Veteran Recollections

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In this section, we share memories of World War II veterans.

  • From Wayne Johnson, the 23rd Fighter Group, 14th Air Force
     “The Japanese attack on Pearl Harbor brought on a surge of patriotism throughout America. I signed up for the U.S. Army Air Corps on 8 December, 1941… After completion of the Air Corps pilot training, I was sent to China and assigned to the 118th Tactical Reconnaissance Squadron, and for a short time, the 75th Fighter Squadron, both in the 23rd Fighter Group, 14th Air Force. I was very happy about the opportunity to serve in China, since I had great admiration for General Claire Chennault. I really knew very little about the culture in China except what I learned through history classes, which was quit rudimentary, and what I had read in news releases. While serving there I learned a great deal about the Chinese people, which was most favorable. We made many friends among the Chinese pilots and air crews that survived through our meetings in the Flying Tigers-14th Air Force Association until the Association was dissolved in 2009. I served in China for about one and a half years…We loved the local people. Everywhere we went we were impressed by how friendly they were. We had great admiration for the local people and were most impressed by how willing they were to risk their own lives to rescue our downed airmen.”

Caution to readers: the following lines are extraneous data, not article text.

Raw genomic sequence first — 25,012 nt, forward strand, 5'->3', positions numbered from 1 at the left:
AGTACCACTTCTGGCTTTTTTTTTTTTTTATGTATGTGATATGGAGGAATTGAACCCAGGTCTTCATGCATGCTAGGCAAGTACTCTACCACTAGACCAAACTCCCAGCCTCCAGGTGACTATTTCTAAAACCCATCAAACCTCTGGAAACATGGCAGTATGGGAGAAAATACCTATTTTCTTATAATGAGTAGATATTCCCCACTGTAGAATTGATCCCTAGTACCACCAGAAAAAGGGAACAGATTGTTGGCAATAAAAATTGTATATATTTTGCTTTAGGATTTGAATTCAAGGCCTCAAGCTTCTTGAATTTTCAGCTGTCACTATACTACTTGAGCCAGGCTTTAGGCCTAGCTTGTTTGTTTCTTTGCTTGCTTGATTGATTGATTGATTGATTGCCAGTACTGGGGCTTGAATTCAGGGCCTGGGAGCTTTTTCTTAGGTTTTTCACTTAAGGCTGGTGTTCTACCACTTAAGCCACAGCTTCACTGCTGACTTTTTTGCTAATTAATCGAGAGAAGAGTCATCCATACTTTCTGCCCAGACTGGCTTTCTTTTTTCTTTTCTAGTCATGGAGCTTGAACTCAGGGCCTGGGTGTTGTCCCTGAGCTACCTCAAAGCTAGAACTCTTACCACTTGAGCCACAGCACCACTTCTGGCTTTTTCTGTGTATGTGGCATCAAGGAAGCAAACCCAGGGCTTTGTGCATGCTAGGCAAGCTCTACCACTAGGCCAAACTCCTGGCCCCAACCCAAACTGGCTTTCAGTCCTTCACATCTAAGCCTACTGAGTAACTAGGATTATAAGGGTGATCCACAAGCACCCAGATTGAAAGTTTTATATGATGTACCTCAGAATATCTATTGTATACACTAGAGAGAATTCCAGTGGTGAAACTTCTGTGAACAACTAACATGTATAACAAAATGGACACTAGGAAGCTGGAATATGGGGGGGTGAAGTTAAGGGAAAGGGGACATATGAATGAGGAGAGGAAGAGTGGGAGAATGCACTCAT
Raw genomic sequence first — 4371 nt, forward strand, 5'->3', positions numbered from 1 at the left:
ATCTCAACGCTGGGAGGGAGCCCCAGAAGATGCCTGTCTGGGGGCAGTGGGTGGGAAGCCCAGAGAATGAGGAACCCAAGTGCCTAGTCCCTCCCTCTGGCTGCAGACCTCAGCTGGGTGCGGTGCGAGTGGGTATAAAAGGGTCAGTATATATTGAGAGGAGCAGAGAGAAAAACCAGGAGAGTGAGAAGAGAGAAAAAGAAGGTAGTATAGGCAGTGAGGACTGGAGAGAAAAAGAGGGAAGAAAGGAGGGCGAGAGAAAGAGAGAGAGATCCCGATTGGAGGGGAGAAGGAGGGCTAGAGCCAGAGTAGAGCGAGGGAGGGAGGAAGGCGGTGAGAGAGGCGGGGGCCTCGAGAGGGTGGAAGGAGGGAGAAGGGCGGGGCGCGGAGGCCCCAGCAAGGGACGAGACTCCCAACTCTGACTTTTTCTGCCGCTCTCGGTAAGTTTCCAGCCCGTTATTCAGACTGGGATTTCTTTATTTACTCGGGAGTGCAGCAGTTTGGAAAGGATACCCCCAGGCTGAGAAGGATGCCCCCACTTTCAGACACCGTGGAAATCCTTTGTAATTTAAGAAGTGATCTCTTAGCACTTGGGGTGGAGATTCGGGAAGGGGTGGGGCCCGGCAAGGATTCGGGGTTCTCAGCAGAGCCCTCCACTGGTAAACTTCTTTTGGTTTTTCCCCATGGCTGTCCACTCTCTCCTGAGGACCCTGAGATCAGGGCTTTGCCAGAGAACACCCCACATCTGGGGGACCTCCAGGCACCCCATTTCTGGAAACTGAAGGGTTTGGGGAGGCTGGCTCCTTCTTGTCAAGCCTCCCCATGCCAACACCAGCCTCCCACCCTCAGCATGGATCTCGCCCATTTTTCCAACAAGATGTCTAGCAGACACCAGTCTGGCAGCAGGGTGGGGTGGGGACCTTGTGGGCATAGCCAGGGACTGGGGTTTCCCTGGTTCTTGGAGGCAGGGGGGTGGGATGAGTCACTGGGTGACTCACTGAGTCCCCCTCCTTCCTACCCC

• Hank Tursky, 69th Depot Repair Squadron
    “The Chinese fellows I worked with were terrific—they would bend backwards to help you. Most of these fellows were mechanics. I worked with a bunch of sheet metal workers. They did a wonderful job. We had little trouble communicating but after a while we got to know each other. If I saw them now, I’d give them a big bear hug. I’m glad to have met them. There are a lot of people in this world that weren’t nice but they were. They accepted us, and we accepted them. My experience in China was wonderful. I’m glad I got it. Not many people had the opportunity I had.”
  • From Liu Hua, Member of Chinese Expeditionary Force who passed away in June 2014